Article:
Open Critics


A new review aggregation site, OpenCritic, launched today, promising a dedication to transparency and customization.

Metacritic, is the most commonly used site by many to get an idea of the critical reception for a piece of entertainment, is getting some competition on the gaming end. The reviews of any of the products available on the site, including games, are aggregated and then weighted based on a formula that is not known to the public.

“Gamers, critics, and developers alike have made clear their desires for a more industry-focused review aggregator,” OpenCritic founder, and Riot Games product manager, Matthew Enthoven wrote in a press release. “We hope to meet those desires by giving consumers personalized scores; humanizing the critics behind the reviews; and celebrating the games that the industry’s passionate developers have worked so hard to create.”

Aggregated scores have become so important to the industry that developer’s bonuses are sometimes tied to Metacritic, and the user reviews sections have seen developer interference and mob justice to affect the aggregate review. The Metacritic algorithm that combines scores is weighted to count some outlets more heavily than others—but their algorithm is also a secret. OpenCritic seeks to do away with all that, offering a simple average of all numerical critic scores, and including the author’s name on reviews. Users can build a custom score page selecting only from publications they trust.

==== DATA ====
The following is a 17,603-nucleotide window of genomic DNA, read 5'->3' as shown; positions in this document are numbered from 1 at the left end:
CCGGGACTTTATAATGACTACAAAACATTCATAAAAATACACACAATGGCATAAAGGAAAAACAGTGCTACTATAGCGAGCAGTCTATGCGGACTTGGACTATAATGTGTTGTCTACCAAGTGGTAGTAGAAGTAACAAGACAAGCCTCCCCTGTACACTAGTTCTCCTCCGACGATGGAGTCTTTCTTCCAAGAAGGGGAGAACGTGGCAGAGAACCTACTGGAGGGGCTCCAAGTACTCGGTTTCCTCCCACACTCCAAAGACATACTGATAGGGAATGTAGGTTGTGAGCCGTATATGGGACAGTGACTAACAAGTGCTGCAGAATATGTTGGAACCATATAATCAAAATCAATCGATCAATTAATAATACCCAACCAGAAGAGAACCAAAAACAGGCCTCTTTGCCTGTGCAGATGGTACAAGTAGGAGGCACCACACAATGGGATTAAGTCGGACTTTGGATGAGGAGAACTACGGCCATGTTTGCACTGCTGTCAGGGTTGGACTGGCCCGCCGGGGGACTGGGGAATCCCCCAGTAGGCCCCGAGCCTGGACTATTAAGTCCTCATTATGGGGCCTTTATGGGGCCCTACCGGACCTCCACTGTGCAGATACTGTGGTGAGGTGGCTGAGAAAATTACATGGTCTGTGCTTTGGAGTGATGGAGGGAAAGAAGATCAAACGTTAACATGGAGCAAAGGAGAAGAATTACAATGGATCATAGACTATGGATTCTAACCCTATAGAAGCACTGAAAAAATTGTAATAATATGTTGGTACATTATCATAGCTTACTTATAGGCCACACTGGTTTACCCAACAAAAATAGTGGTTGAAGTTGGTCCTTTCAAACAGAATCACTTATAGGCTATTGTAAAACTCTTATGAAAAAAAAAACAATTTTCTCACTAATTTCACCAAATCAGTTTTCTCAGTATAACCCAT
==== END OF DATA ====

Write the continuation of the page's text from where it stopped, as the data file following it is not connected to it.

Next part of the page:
Metacritic’s influence in the games industry has been a controversial topic, and Enthoven’s new project could become an interesting alternative. Though if it were to usurp Metacritic, there’s nothing to say that OpenCritic wouldn’t also become the same quality benchmark for publishers, albeit without all the mystery of a secret weighting system.

Not only that, users are able to white-list specific outlets to only see reviews from, leading to more personalised scores. OpenCritic also displays non-numerical scores, a recent trend in the media that saw giants like Eurogamer get de-listed from Metacritic.

There are over 75 outlets currently listed on it and it would be interesting to see if it does grow to eventually become the Metacritic for games. And also, if publishers will refer to its scores in the future – in place of those listed on Metacritic.

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Source: Game Revolution

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